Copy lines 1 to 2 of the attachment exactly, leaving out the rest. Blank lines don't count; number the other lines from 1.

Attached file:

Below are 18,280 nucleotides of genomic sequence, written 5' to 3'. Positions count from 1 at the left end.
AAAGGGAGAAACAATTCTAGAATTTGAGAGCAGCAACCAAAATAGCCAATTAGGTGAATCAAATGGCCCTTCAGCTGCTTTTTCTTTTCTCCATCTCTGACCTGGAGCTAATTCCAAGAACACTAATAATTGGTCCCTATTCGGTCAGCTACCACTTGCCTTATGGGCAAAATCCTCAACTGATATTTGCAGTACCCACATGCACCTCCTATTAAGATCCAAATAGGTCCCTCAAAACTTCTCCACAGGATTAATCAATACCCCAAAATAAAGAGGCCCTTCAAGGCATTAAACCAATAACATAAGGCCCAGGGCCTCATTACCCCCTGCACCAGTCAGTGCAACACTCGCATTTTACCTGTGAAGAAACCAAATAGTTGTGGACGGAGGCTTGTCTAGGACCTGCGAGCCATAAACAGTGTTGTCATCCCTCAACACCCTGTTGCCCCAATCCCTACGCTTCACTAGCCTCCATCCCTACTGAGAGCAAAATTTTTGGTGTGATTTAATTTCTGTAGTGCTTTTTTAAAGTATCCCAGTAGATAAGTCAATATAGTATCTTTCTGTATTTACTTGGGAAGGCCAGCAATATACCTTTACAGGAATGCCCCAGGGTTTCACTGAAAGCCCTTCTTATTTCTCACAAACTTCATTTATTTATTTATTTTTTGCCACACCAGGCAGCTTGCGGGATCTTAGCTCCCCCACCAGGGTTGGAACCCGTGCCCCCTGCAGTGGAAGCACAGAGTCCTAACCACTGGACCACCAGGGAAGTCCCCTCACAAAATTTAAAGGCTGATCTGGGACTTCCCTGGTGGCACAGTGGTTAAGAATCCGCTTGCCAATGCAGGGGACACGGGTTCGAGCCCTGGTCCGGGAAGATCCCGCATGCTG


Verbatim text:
Below are 18,280 nucleotides of genomic sequence, written 5' to 3'. Positions count from 1 at the left end.
AAAGGGAGAAACAATTCTAGAATTTGAGAGCAGCAACCAAAATAGCCAATTAGGTGAATCAAATGGCCCTTCAGCTGCTTTTTCTTTTCTCCATCTCTGACCTGGAGCTAATTCCAAGAACACTAATAATTGGTCCCTATTCGGTCAGCTACCACTTGCCTTATGGGCAAAATCCTCAACTGATATTTGCAGTACCCACATGCACCTCCTATTAAGATCCAAATAGGTCCCTCAAAACTTCTCCACAGGATTAATCAATACCCCAAAATAAAGAGGCCCTTCAAGGCATTAAACCAATAACATAAGGCCCAGGGCCTCATTACCCCCTGCACCAGTCAGTGCAACACTCGCATTTTACCTGTGAAGAAACCAAATAGTTGTGGACGGAGGCTTGTCTAGGACCTGCGAGCCATAAACAGTGTTGTCATCCCTCAACACCCTGTTGCCCCAATCCCTACGCTTCACTAGCCTCCATCCCTACTGAGAGCAAAATTTTTGGTGTGATTTAATTTCTGTAGTGCTTTTTTAAAGTATCCCAGTAGATAAGTCAATATAGTATCTTTCTGTATTTACTTGGGAAGGCCAGCAATATACCTTTACAGGAATGCCCCAGGGTTTCACTGAAAGCCCTTCTTATTTCTCACAAACTTCATTTATTTATTTATTTTTTGCCACACCAGGCAGCTTGCGGGATCTTAGCTCCCCCACCAGGGTTGGAACCCGTGCCCCCTGCAGTGGAAGCACAGAGTCCTAACCACTGGACCACCAGGGAAGTCCCCTCACAAAATTTAAAGGCTGATCTGGGACTTCCCTGGTGGCACAGTGGTTAAGAATCCGCTTGCCAATGCAGGGGACACGGGTTCGAGCCCTGGTCCGGGAAGATCCCGCATGCTG